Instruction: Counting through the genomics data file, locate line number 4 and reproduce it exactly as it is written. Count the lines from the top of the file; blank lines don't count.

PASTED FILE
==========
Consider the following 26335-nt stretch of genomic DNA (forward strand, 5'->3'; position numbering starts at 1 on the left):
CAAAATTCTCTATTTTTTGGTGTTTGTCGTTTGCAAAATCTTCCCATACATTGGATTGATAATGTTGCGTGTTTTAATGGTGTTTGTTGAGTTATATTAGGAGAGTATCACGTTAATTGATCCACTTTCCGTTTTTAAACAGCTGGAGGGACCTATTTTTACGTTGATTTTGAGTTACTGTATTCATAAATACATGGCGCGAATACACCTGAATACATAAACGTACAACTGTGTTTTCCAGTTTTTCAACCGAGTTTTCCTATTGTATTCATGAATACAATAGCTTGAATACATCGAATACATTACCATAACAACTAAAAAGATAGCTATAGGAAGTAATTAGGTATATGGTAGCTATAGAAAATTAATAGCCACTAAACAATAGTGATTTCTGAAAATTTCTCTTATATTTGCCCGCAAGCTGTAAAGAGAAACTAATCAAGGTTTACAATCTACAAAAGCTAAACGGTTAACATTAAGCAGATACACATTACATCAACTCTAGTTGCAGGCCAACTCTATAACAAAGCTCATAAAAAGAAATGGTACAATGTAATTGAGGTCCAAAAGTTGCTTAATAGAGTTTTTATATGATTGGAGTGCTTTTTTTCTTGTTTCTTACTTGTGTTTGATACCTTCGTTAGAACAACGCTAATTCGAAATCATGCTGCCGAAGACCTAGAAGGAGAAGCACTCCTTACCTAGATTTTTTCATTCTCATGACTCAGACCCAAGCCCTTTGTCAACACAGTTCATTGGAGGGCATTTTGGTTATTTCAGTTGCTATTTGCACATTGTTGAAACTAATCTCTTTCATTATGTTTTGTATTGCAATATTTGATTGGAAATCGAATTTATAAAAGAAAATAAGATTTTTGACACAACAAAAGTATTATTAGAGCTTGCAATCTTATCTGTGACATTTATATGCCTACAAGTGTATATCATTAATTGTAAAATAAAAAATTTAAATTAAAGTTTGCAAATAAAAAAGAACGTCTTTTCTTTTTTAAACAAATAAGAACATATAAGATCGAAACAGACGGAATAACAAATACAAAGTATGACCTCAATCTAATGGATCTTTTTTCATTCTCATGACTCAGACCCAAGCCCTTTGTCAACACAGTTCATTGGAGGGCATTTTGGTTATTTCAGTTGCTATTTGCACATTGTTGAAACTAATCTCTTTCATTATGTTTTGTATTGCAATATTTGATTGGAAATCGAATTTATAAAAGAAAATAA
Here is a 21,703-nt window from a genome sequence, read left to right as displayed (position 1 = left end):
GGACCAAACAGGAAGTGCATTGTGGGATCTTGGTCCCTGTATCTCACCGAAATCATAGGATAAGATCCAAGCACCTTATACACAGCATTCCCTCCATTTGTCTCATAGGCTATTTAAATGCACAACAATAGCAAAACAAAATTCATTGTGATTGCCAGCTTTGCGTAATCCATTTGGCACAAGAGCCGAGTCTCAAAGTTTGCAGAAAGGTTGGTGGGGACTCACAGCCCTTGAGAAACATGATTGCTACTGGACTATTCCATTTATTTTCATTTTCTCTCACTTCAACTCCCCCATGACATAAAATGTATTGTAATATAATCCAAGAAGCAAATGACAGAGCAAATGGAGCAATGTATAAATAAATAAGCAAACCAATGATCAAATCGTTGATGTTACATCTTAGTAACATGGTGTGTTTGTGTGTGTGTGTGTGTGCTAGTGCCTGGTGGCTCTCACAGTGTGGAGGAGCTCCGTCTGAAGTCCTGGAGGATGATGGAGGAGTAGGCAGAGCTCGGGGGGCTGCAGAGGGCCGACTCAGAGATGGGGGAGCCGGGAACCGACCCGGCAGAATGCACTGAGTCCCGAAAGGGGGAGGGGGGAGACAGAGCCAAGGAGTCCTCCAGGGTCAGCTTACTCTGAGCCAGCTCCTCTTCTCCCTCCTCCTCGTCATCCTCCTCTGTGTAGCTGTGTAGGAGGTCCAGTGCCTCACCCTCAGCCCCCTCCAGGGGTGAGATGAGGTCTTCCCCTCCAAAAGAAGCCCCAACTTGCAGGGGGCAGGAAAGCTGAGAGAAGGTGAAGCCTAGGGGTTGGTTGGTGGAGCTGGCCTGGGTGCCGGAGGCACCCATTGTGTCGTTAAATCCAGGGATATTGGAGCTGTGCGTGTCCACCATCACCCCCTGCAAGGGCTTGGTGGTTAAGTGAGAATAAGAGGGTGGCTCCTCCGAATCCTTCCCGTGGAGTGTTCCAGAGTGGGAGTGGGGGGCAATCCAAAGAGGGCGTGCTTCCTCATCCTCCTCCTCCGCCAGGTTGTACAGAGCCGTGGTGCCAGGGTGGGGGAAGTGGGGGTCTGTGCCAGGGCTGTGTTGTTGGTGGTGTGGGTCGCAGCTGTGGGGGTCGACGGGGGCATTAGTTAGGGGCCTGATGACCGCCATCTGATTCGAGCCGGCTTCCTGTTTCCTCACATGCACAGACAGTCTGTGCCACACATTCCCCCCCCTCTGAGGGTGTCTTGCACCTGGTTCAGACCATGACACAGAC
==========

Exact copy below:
GGACCAAACAGGAAGTGCATTGTGGGATCTTGGTCCCTGTATCTCACCGAAATCATAGGATAAGATCCAAGCACCTTATACACAGCATTCCCTCCATTTGTCTCATAGGCTATTTAAATGCACAACAATAGCAAAACAAAATTCATTGTGATTGCCAGCTTTGCGTAATCCATTTGGCACAAGAGCCGAGTCTCAAAGTTTGCAGAAAGGTTGGTGGGGACTCACAGCCCTTGAGAAACATGATTGCTACTGGACTATTCCATTTATTTTCATTTTCTCTCACTTCAACTCCCCCATGACATAAAATGTATTGTAATATAATCCAAGAAGCAAATGACAGAGCAAATGGAGCAATGTATAAATAAATAAGCAAACCAATGATCAAATCGTTGATGTTACATCTTAGTAACATGGTGTGTTTGTGTGTGTGTGTGTGTGCTAGTGCCTGGTGGCTCTCACAGTGTGGAGGAGCTCCGTCTGAAGTCCTGGAGGATGATGGAGGAGTAGGCAGAGCTCGGGGGGCTGCAGAGGGCCGACTCAGAGATGGGGGAGCCGGGAACCGACCCGGCAGAATGCACTGAGTCCCGAAAGGGGGAGGGGGGAGACAGAGCCAAGGAGTCCTCCAGGGTCAGCTTACTCTGAGCCAGCTCCTCTTCTCCCTCCTCCTCGTCATCCTCCTCTGTGTAGCTGTGTAGGAGGTCCAGTGCCTCACCCTCAGCCCCCTCCAGGGGTGAGATGAGGTCTTCCCCTCCAAAAGAAGCCCCAACTTGCAGGGGGCAGGAAAGCTGAGAGAAGGTGAAGCCTAGGGGTTGGTTGGTGGAGCTGGCCTGGGTGCCGGAGGCACCCATTGTGTCGTTAAATCCAGGGATATTGGAGCTGTGCGTGTCCACCATCACCCCCTGCAAGGGCTTGGTGGTTAAGTGAGAATAAGAGGGTGGCTCCTCCGAATCCTTCCCGTGGAGTGTTCCAGAGTGGGAGTGGGGGGCAATCCAAAGAGGGCGTGCTTCCTCATCCTCCTCCTCCGCCAGGTTGTACAGAGCCGTGGTGCCAGGGTGGGGGAAGTGGGGGTCTGTGCCAGGGCTGTGTTGTTGGTGGTGTGGGTCGCAGCTGTGGGGGTCGACGGGGGCATTAGTTAGGGGCCTGATGACCGCCATCTGATTCGAGCCGGCTTCCTGTTTCCTCACATGCACAGACAGTCTGTGCCACACATTCCCCCCCCTCTGAGGGTGTCTTGCACCTGGTTCAGACCATGACACAGAC